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Rob Zombie – withdrawn from Rick James – and puffery on tour with Marilyn Manson

October 16, 2012

This past week Rob Zombie withdrew (without prejudice) from the Rick James v. UMG litigation. So now the Rick James litigation is no longer literally Zombie Rick James litigation but only figuratively. There is no apparent connection to the reports of this week’s disagreements with Marilyn Manson, but the timing is interestingly coincidental.

RICK JAMES, by and through The James Ambrose Johnson, Jr., 1999 Trust, his successor in interest, individually and on behalf of all others similarly situated, Plaintiffs,
v.
UMG RECORDINGS, INC., Defendant.

UNITED STATES DISTRICT COURT
FOR THE NORTHERN DISTRICT OF CALIFORNIA

2012 U.S. Dist. LEXIS 146759
No. C 11-1613 SI; No. C 11-2431 SI,
Related Case: No. C 11-5321 SI

Decided – October 11, 2012

This case was initially filed in April 2011 by Rick James through The James Ambrose Johnson, Jr., 1999 Trust. By April 2012, four additional cases were filed and then consolidated before this Court. Plaintiffs have never sought to amend their initial complaint until this motion.

The proposed Consolidated Amended Complaint (“CAC”) would make the following changes: (1) allow three plaintiffs, Rob Zombie, White Zombie, and Otis Robert Harris, to withdraw from the action;

UMGR opposes the motion for leave to file a consolidated amended complaint because the three plaintiffs, Rob Zombie, White Zombie, and Otis Robert Harris, would withdraw from the action without prejudice. Instead, it asks the Court to dismiss them with prejudice so that they are barred from relitigating this action.

Under Federal Rule of Civil Procedure 41(a), if a defendant has filed an answer, an action may be dismissed at the plaintiff’s request only by court order and on terms that the court considers proper. Rule 41(a)(2). “A district court should grant a motion for voluntary dismissal under Rule 41(a)(2) unless a defendant can show that it will suffer some plain legal prejudice as a result.” Smith v. Lenches, 263 F.3d 972, 975 (9th Cir. 2001) (emphasis added). Legal prejudice “means ‘prejudice to some legal interest, some legal claim, some legal argument.'” Id., at 976 (quoting Westlands Water Dist. v. United States, 100 F.3d 94, 97 (9th Cir. 1996)). The decision to dismiss a plaintiff under Rule 41(a)(2) [*16] is a matter of the district court’s sound discretion. Stevedoring Services of Am. v. Armilla Int’l B.V., 889 F.2d 919, 921 (9th Cir. 1989).

Here, UMGR asserts that it will suffer prejudice because it has already expended considerable effort in producing discovery, reviewing documents, and deposing the three plaintiffs. However, UMGR has failed to demonstrate how the dismissal of these plaintiffs will unfairly harm its legal claims. Because UMGR cannot show that it will suffer “plain legal prejudice,” the Court hereby DISMISSES WITHOUT PREJUDICE plaintiffs Rob Zombie, White Zombie, and Otis Robert Harris.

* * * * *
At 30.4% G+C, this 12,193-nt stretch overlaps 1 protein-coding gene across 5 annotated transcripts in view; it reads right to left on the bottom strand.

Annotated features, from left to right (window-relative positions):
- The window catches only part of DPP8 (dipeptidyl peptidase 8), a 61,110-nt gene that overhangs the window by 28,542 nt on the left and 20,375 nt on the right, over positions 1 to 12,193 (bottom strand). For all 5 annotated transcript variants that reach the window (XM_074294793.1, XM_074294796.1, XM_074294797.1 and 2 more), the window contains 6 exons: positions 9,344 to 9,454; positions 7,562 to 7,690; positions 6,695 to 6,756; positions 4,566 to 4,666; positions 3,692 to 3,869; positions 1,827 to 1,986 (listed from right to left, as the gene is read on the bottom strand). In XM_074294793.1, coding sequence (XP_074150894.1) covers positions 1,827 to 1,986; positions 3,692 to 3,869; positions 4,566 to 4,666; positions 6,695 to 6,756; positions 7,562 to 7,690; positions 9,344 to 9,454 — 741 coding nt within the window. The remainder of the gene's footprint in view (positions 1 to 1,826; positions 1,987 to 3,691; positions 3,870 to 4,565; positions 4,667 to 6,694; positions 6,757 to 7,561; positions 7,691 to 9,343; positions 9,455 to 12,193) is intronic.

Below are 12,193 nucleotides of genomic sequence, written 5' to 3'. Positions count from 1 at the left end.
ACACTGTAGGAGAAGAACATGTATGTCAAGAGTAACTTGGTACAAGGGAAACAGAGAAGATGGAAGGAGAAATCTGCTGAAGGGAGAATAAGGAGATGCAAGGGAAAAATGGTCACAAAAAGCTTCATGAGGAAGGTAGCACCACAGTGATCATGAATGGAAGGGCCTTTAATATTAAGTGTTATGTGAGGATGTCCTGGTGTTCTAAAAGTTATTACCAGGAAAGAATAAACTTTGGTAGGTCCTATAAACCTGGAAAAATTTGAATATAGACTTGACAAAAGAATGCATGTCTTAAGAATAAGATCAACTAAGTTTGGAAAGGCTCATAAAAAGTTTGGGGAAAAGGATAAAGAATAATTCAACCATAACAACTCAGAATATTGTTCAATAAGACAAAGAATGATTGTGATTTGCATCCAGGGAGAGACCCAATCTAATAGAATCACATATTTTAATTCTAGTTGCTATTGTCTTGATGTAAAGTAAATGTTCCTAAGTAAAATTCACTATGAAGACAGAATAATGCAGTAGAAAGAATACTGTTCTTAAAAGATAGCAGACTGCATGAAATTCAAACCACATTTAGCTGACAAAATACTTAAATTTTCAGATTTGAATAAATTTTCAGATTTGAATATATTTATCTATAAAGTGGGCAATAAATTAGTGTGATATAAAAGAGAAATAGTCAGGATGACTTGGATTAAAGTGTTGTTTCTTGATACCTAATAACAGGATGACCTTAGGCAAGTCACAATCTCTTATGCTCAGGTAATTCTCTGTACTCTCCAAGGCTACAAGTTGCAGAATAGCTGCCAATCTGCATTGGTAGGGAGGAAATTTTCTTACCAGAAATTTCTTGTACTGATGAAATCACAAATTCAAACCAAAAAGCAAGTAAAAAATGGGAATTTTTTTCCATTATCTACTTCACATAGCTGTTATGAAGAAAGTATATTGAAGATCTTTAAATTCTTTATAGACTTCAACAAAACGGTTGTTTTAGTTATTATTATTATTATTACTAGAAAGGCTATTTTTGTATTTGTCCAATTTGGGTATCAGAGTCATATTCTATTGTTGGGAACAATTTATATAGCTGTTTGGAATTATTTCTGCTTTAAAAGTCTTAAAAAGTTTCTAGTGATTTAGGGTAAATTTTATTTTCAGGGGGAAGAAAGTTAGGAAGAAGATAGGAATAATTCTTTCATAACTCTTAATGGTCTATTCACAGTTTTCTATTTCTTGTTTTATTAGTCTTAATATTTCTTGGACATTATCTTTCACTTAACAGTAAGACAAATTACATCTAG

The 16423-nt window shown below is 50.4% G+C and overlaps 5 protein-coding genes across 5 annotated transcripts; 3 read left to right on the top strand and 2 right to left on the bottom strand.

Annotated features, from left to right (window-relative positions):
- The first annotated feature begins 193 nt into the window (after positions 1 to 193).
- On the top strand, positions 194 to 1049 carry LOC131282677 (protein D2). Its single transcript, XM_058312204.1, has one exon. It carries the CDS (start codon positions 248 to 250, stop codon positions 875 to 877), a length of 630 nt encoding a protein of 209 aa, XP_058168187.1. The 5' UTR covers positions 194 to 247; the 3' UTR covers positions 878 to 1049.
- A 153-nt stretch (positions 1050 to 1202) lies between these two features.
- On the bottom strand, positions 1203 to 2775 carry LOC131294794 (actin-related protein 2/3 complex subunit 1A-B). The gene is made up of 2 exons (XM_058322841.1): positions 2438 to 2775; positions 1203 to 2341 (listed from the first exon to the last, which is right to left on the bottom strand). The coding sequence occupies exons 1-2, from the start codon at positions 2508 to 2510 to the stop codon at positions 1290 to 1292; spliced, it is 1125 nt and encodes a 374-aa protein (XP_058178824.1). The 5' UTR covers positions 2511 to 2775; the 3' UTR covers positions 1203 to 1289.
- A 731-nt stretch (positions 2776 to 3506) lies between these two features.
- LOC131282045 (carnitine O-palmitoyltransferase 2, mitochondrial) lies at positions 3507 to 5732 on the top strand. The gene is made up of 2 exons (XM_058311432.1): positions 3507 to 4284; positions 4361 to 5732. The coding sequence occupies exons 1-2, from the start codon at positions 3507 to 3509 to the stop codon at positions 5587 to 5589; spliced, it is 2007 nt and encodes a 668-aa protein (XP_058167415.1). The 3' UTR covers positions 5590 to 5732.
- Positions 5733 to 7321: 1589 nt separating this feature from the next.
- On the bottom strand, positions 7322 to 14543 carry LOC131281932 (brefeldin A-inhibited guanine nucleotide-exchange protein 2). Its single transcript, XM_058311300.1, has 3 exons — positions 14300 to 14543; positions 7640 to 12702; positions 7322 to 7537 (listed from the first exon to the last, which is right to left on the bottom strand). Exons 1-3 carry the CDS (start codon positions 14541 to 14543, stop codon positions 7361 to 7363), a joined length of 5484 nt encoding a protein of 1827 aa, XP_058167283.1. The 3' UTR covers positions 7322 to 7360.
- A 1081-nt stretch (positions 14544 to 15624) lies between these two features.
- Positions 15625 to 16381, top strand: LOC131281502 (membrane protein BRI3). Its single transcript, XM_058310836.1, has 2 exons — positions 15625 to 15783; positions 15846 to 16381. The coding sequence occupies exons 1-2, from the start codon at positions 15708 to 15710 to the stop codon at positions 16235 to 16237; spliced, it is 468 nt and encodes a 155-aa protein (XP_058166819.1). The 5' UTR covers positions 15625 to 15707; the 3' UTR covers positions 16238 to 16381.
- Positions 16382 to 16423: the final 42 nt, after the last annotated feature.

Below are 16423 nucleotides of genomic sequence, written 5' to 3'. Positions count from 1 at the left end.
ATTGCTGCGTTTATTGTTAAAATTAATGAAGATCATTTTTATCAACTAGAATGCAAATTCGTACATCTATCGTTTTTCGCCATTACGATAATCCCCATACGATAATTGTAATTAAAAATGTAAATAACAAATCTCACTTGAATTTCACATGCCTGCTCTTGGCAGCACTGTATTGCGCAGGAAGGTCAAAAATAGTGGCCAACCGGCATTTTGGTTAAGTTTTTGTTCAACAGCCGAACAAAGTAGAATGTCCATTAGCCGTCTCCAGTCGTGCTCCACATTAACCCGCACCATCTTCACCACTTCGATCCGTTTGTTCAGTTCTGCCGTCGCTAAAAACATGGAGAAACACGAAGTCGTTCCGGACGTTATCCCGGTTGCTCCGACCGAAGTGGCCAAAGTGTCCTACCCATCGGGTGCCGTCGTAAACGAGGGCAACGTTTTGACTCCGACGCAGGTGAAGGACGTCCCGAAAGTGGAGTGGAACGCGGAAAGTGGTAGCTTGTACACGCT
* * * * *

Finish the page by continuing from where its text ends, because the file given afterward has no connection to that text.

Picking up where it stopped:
CONCLUSION

For the foregoing reasons and for good cause shown, the Court hereby GRANTS plaintiffs’ motion for leave to file a consolidated class action complaint and DISMISSES WITHOUT PREJUDICE plaintiffs Rob Zombie, White Zombie, and Otis Robert Harris. (Docket No. 110).

So as I said above, this is kind of sad because for a while this was literally Zombie Rick James litigation and now that the Zombies are dismissed as plaintiffs, it is only figuratively zombie Rick James litigation (James died in 2004). And meanwhile in other Rob Zombie news, he is verbally clashing with Marilyn Manson during their “Twins of Evil” tour – are they really getting ready to rumble or is this all just puffed up press for the tour? I guess who cares… And similarly, will Rob Zombie sue again or use the claim as a bargaining chip to settle his claim with UMG another way? He’s on tour now, so maybe it’s all just entertainment industry negotiating tactics, one more claim to wrap into another contract? Another yeah yeah who cares?

Maybe except this particular Rick James litigation may have significant implications for music distribution in the digital age. Recall the issue is whether digital music is selling or licensing with major implications for how much royalties the artists are owed. Recall also ZombieLaw mentioned another opinion in this same Zombie Rick James class action case from last November.

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